I’m not really sure what to write sometimes. I wish I had profound things to pass along but the reality that I’m just one person and I’m not even particularly witty hits me pretty hard on occasion.
See, before the onset of my bipolar I was a wreck but had my good moments. Once we finally had a name for it there was a mixture of relief and fear. I was so grateful to have an answer and then fear because there is/was no cure. Nothing. I just became wrapped up in anxiety knowing I would have to live with this very difficult condition forever. No breaks.
I know some prefer to not have to talk about bipolar every day. Guess what? Me too. But this is my lived reality and I’m not going to sugar coat it for your comfort. That would be lying. That being said, do you really want me to write down every negative thing? Me either.
So, rather than going through every emotion just know the most common emotional response is just “blank” and my logic response “numb”. I just don’t talk about it as often as possible. Instead I focus on politics and social justice (that is why my degree is in after all!) as well as trying my best to read real books and not just do them on my handheld or audio book, both of which I kind of suck at doing.
Now, what do I do when I get to these places? Well there are a few DBT tricks I pull out of my toolkit. First is opposite action, which means exactly what is sounds like. Feeling like you don’t want to shower, just get the hell up and do it. Next if that isn’t enough do something that interferes with thought, very hot shower, holding an ice cube, putting your face and/or hair under a freezing stream of water.
Seriously, changing your physical state can have a huge impact. Finally, if neither of those work then I turn to radical acceptance and try to just allow what is happening to be. Harder than hell but supposedly it’s a skill I’m supposed to learn to use.
Weird, for someone who didn’t know what to write I’ve managed to do quite a bit of typing.
I’m 44. I’ve known I’ve had bipolar now for 14 years of my life. That’s about one-third of my lifetime has been knowingly spent living with and battling this disease. Now, instead of continuing to fight it (ack – it’s awful!) I’ve decided to embrace it. I’m firmly in the “Who am I?” phase anyway at mid-life so this is just one more log on the fire, yes?
With the help of a new therapist I’m learning how to turn around and realize that I have let and even encouraged bipolar to define me for years. As he said, “You are successfully being treated for bipolar. Worry less.” Now I am ready to (slowly) approach accepting it as just another thing in my life that I need to keep an eye on. Just as if I had diabetes or another chronic disease.
It can get crazy, no doubt. I can buy a new car with zero thought. I can jump out of moving cars just because I can. I can do a lot of things. That doesn’t mean I have to or that I will. Just that I have passing thoughts, like a lot of people. Mine just happen to be weird.
Why? Well we can go into that in another blog post but for now suffice it to say that I’ve learned the following about myself so far: I like working with my hands, I like doing the laundry up to the point of putting it away, I enjoy doing certain crafts, I love spending time with those close to me as my Love Language is far and away “Quality Time”. I thoroughly enjoy spending time with my family and enjoy travelling to visit them, although I’m not a fan of the good-byes.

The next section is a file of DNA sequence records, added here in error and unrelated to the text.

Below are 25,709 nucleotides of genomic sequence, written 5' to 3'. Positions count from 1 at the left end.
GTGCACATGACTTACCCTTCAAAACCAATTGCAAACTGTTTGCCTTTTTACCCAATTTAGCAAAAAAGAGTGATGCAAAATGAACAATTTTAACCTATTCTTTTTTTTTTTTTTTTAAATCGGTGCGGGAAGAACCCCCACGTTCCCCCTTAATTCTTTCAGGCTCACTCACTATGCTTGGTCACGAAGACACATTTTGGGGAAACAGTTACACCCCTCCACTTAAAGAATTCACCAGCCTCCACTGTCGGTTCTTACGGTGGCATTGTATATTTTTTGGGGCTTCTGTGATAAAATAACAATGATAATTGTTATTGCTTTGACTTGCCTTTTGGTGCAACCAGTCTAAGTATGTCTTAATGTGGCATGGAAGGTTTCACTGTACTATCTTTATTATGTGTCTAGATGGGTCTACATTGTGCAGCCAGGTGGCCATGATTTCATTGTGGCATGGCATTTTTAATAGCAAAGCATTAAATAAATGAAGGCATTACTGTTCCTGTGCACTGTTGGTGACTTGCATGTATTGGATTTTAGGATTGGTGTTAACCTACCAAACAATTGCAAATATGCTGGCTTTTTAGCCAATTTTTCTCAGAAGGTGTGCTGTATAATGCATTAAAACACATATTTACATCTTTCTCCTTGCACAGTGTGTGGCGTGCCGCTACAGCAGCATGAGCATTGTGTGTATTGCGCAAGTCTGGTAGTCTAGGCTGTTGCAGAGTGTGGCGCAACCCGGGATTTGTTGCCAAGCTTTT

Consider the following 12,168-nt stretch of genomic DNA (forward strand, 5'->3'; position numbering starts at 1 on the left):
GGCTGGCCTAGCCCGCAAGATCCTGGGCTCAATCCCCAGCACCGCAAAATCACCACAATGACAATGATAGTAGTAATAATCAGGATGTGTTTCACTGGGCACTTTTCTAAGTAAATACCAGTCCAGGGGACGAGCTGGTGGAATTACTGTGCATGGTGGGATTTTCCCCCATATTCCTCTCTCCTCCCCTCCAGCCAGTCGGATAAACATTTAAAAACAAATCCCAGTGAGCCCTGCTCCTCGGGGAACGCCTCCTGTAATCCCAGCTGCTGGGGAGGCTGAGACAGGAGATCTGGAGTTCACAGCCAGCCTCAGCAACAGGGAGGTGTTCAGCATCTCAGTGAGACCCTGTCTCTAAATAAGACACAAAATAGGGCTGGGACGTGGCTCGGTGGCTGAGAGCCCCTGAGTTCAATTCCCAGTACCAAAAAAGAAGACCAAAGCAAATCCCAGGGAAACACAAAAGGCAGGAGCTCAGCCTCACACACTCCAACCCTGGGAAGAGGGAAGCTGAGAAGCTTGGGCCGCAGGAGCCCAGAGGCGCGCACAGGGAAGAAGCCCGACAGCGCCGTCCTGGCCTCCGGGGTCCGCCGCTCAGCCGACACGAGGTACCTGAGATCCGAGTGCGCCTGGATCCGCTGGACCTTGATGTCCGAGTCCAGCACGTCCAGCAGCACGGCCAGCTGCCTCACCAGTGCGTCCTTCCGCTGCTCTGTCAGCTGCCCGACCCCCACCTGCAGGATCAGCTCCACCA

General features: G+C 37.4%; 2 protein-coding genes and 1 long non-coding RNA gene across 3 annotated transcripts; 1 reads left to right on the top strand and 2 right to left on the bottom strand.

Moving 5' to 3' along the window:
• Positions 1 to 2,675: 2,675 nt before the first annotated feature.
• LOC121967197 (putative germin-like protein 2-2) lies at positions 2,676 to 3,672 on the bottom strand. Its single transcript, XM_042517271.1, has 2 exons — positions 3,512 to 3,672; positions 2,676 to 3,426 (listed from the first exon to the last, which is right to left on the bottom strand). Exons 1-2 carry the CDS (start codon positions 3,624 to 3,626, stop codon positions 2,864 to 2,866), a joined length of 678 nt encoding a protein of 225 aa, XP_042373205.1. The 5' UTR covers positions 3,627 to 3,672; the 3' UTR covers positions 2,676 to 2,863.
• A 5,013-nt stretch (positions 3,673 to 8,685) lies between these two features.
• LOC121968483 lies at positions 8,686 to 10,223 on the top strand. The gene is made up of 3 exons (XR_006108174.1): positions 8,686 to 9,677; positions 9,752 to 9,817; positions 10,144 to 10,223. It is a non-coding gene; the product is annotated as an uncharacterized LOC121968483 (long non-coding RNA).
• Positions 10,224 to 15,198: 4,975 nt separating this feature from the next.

I have figured out that I am a mom, a wife, a sister, a friend, a colleague, and more. For the moment I’ve let the “and more” bit just hang on out there as I’ve got enough with all the others in my effort to find out just exactly (or not so much) who I am, what I like, and where I’m going next.
Silence can be come in many forms and mean a lot of things. Years ago it used to mean my kids were up to something they shouldn’t be (imagine crayons on walls or flour all over the floor as the five-year-old tries to make pancakes, etc). Now, sometimes it’s a chance for me to intently focus on a project or it gives me a chance to be introspective and sit quietly in the space around myself and contemplate my navel.
But, there are times it is used as a tool, for better and worse. Yes, I’m talking about the “silent treatment”, something I’m guilty of doing on occasion. Why? Well for me it’s usually one of the following reasons:
- Because I feel hurt and need to withdraw out of fear of being hurt again, words can be painful and I am sensitive to them, perhaps more so than others.
- To prevent myself from saying something painful to someone so I don’t make a situation worse by hurting another with my own words. My dad used to say that I was at my most dangerous when I opened my mouth in anger, something I now understand to be true.
- To hurt someone on purpose. Yes, I have done this sometimes. It’s juvenile and petty but sometimes my inner 8-year-old comes out and I just want to make sure they know I’m angry. Of course this option really mainly hurts myself as the saying goes, “Holding on to anger is like drinking poison and waiting for the other person to die.” It’s something I have worked diligently to diminish as a coping mechanism and I suppose because it was such a default for so long it will be an ongoing battle for me.
- Sometimes though it’s to push people away because I’m depressed. This is called “isolating” and is very common among those with mental illnesses. It’s because I just don’t want to have to deal with the real world which can be exhausting so I retreat into silence and solitude. This is not always healthy although occasionally it can be necessary to recharge.
So why is a silent response so common? Sometimes it’s easier to shut out a situation rather than being honest with others, something that requires me to open myself up to criticism and injury. Even though I may be hopeful that my feelings and thoughts will be accepted the reality is sometimes they aren’t and other times they are misinterpreted. Sometimes it’s just easier to avoid possible conflict or injury and silence is an easy way to do that.